In Canada, Carrie-Anne Moss raves about 'How it's a great time to be a woman', because she get's to portray a lesbian affair between a comic book heroine and her co-worker!  Woohoo!  You go girlfriend!  Girl Power!  It's a great time to be alive because you can... snog a woman!  Let's ignore all the 'boring' concerns like neo-natal health care, and empathy.  I mean, the ability to snog a woman is so much better than those things.  Right?

Let's look at what the world would be like for a woman like Carrie-Anne should she not live in the modern day West with it's advances in health care technology (the name Ignaz Semmelweiss spring to mind), and human compasion (as exhibited by men like William Wilberforce).  Let's read what life might be for Carrie-Anne:
The mutilation of young girls’ vaginas is also practiced by the Aboriginal [Australians], “in which old men roll emu feathers with a loop of hair. This device is put into the vagina and then removed, pulling away a large part of the womb. The rest of the womb is then cut horizontally and vertically with a stone knife. When this wound is healed, the girl is then circumcised and made to have intercourse with many young men. The mix of blood and semen is collected and given to frail tribesmen as a fortifying elixir.”103 Again, the fusion with the Killer Mother’s blood is imagined to increase the strength of the male who is uncertain of his masculinity. Males marry many wives and even rape their own daughters104 in order to fortify their masculinity, and fathers often have “boy-wives” to absorb some of their maleness.105 It is not surprising that with both boys and girls “almost their only, and certainly their supreme, game was coitus,” particularly “licking the vagina of girls” to increase their strength.106 Gang raping is constant among Aboriginals, as it is in all tribal cultures.107 Roheim calls the constant rape of Aboriginal children “far more ‘normal’ than the sexuality of the European male” since “their repression of sexuality need not be as deep as it is among Europeans.”108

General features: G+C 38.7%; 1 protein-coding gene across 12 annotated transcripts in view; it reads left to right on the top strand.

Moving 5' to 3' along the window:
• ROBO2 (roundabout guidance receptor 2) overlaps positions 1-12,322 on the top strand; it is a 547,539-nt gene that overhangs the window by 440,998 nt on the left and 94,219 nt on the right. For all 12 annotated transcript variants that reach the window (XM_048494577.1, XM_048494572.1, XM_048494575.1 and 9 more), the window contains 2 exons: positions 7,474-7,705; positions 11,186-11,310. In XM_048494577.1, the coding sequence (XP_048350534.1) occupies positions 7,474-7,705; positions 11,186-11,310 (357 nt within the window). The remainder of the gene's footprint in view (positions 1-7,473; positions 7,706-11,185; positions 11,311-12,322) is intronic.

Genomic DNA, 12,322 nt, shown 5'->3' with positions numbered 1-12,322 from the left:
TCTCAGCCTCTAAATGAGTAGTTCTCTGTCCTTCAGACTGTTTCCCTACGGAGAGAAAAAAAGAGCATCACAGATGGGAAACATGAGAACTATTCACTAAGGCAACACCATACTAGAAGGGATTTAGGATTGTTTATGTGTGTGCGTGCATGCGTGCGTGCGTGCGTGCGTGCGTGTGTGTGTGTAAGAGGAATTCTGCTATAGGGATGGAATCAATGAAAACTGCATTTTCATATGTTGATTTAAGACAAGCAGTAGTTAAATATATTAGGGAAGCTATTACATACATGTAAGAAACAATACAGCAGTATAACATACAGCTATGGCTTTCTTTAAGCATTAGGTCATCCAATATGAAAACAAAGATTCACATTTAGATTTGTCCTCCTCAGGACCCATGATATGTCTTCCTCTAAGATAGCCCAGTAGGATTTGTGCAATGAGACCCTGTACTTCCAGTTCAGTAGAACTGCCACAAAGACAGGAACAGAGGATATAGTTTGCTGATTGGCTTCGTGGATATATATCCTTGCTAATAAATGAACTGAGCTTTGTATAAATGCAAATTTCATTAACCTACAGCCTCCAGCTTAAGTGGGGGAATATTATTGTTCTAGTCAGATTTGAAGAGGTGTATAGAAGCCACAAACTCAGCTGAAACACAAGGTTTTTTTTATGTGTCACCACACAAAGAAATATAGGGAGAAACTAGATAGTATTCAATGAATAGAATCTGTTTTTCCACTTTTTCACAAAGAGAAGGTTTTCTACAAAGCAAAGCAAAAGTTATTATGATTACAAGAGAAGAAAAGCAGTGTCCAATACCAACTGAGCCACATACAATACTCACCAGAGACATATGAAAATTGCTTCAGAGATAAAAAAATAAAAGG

(Source: 'The Origins of War in Child Abuse' by Lloyd deMause; Child Abuse, Homicide and Raids in Tribes)
That's one paragraph from an essay on the subject of child abuse throughout history.  It doesn't make for easy reading, but the serious side of life often doesn't.  The side of life that Carrie-Anne and others like her, for whatever reason, choose to ignore.

If a man were to make a comment along the lines of "It's a great time to be a man, because I can wear a sarong." people would laugh.  Rightly so.  It's so silly it's ridiculous.  It's a comment that betrays the shallow-mindedness of the person making the comment.  Either that, or someone who's wholly oblivious to the world around them.  The fact that he 'is' alive to wear the sarong in the first place is more remarkable than the fact that he can wear it.  At any other point in history there's a good chance that he would have died from disease (smallpox, cholera, diarrhea etc), been killed in a random bar-brawl/street-fight (modern society is the most passive/non-violent society known in history; modern-day gun/violent crime is nothing compared to hunter-gatherer violence), or would've died in war (wars are pretty much non-existent now).  Those are the aspects of life that we should be paying attention to (improved technology and empathy/compassion), not the ability to snog another woman while being payed handsomely for it.